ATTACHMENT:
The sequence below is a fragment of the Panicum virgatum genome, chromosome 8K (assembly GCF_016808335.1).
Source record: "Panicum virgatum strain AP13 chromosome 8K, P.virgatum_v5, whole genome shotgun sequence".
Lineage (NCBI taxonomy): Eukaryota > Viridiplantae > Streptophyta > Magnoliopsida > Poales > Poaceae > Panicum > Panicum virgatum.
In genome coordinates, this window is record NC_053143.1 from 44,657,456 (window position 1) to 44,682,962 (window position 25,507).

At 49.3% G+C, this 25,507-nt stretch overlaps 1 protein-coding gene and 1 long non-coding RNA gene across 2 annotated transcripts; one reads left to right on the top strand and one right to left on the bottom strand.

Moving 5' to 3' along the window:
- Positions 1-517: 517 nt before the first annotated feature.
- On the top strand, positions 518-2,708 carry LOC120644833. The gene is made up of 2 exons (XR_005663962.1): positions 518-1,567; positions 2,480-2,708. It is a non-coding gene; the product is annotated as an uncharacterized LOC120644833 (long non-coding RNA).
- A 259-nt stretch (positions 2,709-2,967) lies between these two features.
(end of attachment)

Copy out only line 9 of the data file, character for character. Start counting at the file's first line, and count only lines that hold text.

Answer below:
- A 259-nt stretch (positions 2,709-2,967) lies between these two features.